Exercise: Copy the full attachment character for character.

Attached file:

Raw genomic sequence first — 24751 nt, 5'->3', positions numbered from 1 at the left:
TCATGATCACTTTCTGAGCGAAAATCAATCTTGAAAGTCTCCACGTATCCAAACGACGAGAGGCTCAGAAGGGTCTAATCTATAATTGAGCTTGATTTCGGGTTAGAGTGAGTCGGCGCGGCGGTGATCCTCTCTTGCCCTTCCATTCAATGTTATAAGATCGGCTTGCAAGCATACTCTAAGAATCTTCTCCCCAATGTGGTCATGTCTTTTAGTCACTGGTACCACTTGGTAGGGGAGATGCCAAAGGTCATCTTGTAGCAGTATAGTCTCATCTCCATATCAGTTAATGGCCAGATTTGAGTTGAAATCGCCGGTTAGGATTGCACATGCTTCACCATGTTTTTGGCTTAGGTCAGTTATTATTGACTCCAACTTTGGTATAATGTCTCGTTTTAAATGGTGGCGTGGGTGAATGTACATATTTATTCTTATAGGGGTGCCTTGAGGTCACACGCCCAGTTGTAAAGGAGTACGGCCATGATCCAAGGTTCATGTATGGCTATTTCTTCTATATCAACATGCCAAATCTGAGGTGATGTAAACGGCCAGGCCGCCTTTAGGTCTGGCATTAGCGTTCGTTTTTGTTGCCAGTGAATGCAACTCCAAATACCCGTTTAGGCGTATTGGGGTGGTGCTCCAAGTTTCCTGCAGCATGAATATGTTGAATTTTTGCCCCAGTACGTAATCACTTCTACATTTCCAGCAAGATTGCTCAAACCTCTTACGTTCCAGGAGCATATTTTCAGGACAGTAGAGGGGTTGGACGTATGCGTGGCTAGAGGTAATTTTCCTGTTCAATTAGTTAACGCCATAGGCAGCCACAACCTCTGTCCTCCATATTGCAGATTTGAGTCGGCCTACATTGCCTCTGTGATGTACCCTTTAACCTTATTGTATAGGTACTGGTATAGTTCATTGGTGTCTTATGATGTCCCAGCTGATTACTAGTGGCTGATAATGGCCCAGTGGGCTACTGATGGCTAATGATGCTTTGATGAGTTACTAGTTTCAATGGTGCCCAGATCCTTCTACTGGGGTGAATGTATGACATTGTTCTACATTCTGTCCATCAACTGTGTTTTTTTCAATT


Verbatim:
Raw genomic sequence first — 24751 nt, 5'->3', positions numbered from 1 at the left:
TCATGATCACTTTCTGAGCGAAAATCAATCTTGAAAGTCTCCACGTATCCAAACGACGAGAGGCTCAGAAGGGTCTAATCTATAATTGAGCTTGATTTCGGGTTAGAGTGAGTCGGCGCGGCGGTGATCCTCTCTTGCCCTTCCATTCAATGTTATAAGATCGGCTTGCAAGCATACTCTAAGAATCTTCTCCCCAATGTGGTCATGTCTTTTAGTCACTGGTACCACTTGGTAGGGGAGATGCCAAAGGTCATCTTGTAGCAGTATAGTCTCATCTCCATATCAGTTAATGGCCAGATTTGAGTTGAAATCGCCGGTTAGGATTGCACATGCTTCACCATGTTTTTGGCTTAGGTCAGTTATTATTGACTCCAACTTTGGTATAATGTCTCGTTTTAAATGGTGGCGTGGGTGAATGTACATATTTATTCTTATAGGGGTGCCTTGAGGTCACACGCCCAGTTGTAAAGGAGTACGGCCATGATCCAAGGTTCATGTATGGCTATTTCTTCTATATCAACATGCCAAATCTGAGGTGATGTAAACGGCCAGGCCGCCTTTAGGTCTGGCATTAGCGTTCGTTTTTGTTGCCAGTGAATGCAACTCCAAATACCCGTTTAGGCGTATTGGGGTGGTGCTCCAAGTTTCCTGCAGCATGAATATGTTGAATTTTTGCCCCAGTACGTAATCACTTCTACATTTCCAGCAAGATTGCTCAAACCTCTTACGTTCCAGGAGCATATTTTCAGGACAGTAGAGGGGTTGGACGTATGCGTGGCTAGAGGTAATTTTCCTGTTCAATTAGTTAACGCCATAGGCAGCCACAACCTCTGTCCTCCATATTGCAGATTTGAGTCGGCCTACATTGCCTCTGTGATGTACCCTTTAACCTTATTGTATAGGTACTGGTATAGTTCATTGGTGTCTTATGATGTCCCAGCTGATTACTAGTGGCTGATAATGGCCCAGTGGGCTACTGATGGCTAATGATGCTTTGATGAGTTACTAGTTTCAATGGTGCCCAGATCCTTCTACTGGGGTGAATGTATGACATTGTTCTACATTCTGTCCATCAACTGTGTTTTTTTCAATT